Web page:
The amount of jam sugar you add determines how firm the jam will be. Usually, you are pretty safe to follow the package instructions. If you have a very liquid starting mixture, for example fruit juice, you can add more jam sugar right at the beginning. The gelling agent in the jam sugar needs heat to be activated and firms up only after cooling down. So the problem is that right after boiling you can not say if you have used enough jam sugar but if you have filled up all your jars and then realize the jam is not firm enough it might be too late. This is why you should test your mixture after boiling. To do so you put a teaspoon of your boiling jam on a small plate. Thin out the jam to a thin blob and wait for it to cool down. If the jam on the plate firms up when cool then you can start filling up your jars. If not, you can add more jam sugar. Also note that the right consistency is the consistency that you like most.
There are three vital steps to make sure that the jam is safe to consume even after months (and sometimes even years). The first is that you need to add enough sugar. In supermarkets you can find jam sugar with a ratio of 3:1 (so you can add three times more fruit than sugar, e.g. 1500g fruit to 500g jam sugar) and this is the lowest sugar amount you can find. So going below that might mean that your jam does not last as long. However, you can also buy the gelling agent without added sugar. You can add the sugar yourself but you can also add sugar replacements. But you might want to store even your unopened jam in the fridge.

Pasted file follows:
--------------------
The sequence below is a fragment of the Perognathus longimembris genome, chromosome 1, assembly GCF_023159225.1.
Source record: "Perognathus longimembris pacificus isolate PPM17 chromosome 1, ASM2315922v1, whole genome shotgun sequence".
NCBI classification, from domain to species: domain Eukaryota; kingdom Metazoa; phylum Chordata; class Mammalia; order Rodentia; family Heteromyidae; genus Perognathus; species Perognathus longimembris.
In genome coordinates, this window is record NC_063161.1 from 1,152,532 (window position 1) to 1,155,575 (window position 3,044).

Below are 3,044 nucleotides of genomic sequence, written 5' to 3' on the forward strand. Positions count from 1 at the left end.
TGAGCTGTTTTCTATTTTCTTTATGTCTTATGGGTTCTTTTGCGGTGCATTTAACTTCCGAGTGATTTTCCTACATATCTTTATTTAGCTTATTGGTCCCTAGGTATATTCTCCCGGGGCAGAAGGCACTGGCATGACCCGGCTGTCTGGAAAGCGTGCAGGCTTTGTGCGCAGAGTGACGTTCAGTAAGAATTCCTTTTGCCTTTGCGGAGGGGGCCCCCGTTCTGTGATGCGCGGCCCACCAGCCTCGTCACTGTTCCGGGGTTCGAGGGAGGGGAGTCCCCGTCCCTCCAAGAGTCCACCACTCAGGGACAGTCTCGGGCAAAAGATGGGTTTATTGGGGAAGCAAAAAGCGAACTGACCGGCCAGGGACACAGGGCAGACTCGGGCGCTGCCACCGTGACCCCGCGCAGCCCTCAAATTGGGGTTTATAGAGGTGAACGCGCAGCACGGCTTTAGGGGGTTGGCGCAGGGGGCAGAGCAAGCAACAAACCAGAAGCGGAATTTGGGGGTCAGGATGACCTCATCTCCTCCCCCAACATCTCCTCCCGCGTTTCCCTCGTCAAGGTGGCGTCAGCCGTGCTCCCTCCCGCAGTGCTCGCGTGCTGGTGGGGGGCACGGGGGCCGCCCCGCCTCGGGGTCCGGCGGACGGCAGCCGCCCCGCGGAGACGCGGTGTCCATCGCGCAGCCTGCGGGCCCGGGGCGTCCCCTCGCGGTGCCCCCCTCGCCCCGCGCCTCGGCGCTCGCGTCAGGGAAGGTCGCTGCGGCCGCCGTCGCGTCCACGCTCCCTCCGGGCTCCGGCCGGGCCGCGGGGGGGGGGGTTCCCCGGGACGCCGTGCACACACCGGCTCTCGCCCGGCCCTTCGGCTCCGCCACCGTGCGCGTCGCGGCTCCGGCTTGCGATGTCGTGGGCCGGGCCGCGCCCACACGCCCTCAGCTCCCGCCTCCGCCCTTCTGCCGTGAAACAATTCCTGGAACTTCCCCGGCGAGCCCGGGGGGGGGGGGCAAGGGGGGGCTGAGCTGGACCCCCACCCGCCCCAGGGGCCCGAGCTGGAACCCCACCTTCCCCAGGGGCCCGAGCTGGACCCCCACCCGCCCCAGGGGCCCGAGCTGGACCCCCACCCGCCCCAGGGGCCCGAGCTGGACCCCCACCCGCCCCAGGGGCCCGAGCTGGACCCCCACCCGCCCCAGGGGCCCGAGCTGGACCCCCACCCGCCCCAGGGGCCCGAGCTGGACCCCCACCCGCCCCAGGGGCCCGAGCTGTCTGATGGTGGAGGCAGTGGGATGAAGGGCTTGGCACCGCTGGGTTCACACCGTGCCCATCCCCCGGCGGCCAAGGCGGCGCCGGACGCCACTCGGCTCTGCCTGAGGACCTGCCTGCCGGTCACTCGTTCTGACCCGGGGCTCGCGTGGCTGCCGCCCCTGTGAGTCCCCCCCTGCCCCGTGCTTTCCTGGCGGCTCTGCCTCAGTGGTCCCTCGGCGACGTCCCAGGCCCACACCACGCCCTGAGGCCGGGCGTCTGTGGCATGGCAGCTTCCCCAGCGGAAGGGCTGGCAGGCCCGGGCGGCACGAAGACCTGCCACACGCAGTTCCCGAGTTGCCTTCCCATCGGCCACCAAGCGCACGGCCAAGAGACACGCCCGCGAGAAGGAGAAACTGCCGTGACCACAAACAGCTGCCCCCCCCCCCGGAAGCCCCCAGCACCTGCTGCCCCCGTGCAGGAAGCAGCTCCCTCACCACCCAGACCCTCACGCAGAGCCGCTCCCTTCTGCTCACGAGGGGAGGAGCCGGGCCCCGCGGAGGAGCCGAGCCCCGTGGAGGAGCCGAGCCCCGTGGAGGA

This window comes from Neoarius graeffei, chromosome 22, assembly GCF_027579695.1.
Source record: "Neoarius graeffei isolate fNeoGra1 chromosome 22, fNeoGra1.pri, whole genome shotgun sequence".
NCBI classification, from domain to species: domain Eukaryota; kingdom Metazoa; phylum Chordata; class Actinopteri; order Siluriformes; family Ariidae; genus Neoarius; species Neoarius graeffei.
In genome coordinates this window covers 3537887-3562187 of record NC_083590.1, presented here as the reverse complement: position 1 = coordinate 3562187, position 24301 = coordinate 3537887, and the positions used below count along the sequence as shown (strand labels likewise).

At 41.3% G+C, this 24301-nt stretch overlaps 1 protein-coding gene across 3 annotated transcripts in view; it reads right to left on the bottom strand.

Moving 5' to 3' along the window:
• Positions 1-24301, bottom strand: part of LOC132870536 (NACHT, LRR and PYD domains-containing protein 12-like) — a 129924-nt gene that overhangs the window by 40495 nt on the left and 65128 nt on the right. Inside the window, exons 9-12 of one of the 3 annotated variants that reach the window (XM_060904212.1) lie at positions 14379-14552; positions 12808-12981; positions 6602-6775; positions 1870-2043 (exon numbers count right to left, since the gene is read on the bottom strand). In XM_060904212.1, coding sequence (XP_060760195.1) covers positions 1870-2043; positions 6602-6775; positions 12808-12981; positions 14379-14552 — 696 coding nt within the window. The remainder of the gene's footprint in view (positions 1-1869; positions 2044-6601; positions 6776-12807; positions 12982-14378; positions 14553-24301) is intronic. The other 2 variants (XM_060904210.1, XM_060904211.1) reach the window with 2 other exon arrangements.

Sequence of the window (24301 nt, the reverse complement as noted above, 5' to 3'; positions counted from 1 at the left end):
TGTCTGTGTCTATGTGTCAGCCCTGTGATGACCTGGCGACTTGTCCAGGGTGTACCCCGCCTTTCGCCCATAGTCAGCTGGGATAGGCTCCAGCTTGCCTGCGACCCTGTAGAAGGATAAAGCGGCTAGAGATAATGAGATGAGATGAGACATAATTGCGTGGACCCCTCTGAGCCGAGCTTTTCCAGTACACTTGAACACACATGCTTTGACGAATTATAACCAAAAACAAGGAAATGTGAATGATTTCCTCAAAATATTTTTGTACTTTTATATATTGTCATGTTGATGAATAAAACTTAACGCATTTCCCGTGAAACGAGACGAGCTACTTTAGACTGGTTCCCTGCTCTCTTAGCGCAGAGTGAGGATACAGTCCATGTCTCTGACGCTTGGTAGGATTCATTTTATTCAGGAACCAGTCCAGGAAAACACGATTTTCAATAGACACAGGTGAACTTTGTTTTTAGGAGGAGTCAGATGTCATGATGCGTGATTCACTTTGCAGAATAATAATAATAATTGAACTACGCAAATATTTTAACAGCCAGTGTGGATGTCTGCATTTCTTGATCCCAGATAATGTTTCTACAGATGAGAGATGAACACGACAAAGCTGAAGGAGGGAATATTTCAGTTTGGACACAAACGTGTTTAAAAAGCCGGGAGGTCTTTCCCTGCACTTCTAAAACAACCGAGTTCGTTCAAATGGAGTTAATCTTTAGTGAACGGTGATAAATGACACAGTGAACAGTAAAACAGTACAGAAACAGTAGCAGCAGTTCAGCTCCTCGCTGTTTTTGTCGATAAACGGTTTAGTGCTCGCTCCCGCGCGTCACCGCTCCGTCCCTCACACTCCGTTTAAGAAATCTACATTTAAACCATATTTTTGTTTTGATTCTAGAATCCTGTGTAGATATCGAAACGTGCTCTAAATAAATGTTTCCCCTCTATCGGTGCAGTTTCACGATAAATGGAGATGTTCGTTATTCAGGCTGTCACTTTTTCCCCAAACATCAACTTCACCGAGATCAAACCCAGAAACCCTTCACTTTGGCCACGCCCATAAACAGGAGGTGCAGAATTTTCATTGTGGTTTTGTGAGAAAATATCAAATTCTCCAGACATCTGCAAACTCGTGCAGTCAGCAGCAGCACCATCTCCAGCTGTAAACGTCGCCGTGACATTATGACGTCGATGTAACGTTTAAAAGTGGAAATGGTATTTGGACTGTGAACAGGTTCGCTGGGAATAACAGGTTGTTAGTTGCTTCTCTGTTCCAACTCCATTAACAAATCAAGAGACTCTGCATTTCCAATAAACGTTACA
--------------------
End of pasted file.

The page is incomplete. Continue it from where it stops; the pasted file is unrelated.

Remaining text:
A second important point is to use clean jars and sterilize them with boiling before filling them up with jam. This makes sure there are no germs on the jar.
And the final point is to fill the jam in jars while it is still hot. This has the advantage that remaining germs in the jar get killed but also that when the jar is sealed and cooled down it creates a vacuum in the jar. In older instructions you might read that the jars need to cool upside down to create the vacuum, however, this is not the case. If the jar is sealed properly and the lid fits tightly the vacuum is created by the air in the jar, which shrinks when it cools down. Therefore, it is a good way to check if your jam jar is sealed tight so no germs can come in. If you realize that some of your freshly filled jam jars don’t have a vacuum this is not a problem. You can store them in the fridge and use them up first. However, if there is no vacuum on a stored jam jar this is a warning sign that the preservation did not work properly. Be extra careful when testing if the jam is still okay to eat. When the jam smells or tastes bad or you see a moldy layer on top of the jam it is better to throw it away than risk food poisoning. You might find it hard to open the jam jar because of the vacuum. In this case you can use the handle of a spoon, stick it between lid and jar to remove the vacuum when you want to open a new jar of jam.
Now that you have equipped yourself with the knowledge of preserving fruit and vegetables in making jam, you might give it a try with our Banana-Rhubarb-Jam recipe.
Written by Laura Lang
Photo 1 by bluemasonjars; (CC) , Photo 2 by Waleed (@65WZ); (CC)